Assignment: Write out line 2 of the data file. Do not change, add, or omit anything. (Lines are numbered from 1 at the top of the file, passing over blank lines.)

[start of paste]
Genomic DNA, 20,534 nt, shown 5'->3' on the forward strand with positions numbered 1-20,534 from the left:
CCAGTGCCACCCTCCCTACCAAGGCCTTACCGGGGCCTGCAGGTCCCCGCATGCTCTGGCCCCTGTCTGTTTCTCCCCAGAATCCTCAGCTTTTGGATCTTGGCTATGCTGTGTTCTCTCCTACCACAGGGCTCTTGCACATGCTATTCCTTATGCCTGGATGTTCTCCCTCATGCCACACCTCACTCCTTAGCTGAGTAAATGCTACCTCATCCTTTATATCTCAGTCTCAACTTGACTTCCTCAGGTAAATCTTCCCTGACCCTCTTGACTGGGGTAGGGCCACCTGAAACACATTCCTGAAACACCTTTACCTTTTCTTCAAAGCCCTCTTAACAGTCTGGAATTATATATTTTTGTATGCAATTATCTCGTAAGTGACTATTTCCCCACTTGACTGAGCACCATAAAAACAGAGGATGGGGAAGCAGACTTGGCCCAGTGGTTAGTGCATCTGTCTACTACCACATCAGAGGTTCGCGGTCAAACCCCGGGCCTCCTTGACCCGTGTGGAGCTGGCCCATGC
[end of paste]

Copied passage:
CCAGTGCCACCCTCCCTACCAAGGCCTTACCGGGGCCTGCAGGTCCCCGCATGCTCTGGCCCCTGTCTGTTTCTCCCCAGAATCCTCAGCTTTTGGATCTTGGCTATGCTGTGTTCTCTCCTACCACAGGGCTCTTGCACATGCTATTCCTTATGCCTGGATGTTCTCCCTCATGCCACACCTCACTCCTTAGCTGAGTAAATGCTACCTCATCCTTTATATCTCAGTCTCAACTTGACTTCCTCAGGTAAATCTTCCCTGACCCTCTTGACTGGGGTAGGGCCACCTGAAACACATTCCTGAAACACCTTTACCTTTTCTTCAAAGCCCTCTTAACAGTCTGGAATTATATATTTTTGTATGCAATTATCTCGTAAGTGACTATTTCCCCACTTGACTGAGCACCATAAAAACAGAGGATGGGGAAGCAGACTTGGCCCAGTGGTTAGTGCATCTGTCTACTACCACATCAGAGGTTCGCGGTCAAACCCCGGGCCTCCTTGACCCGTGTGGAGCTGGCCCATGC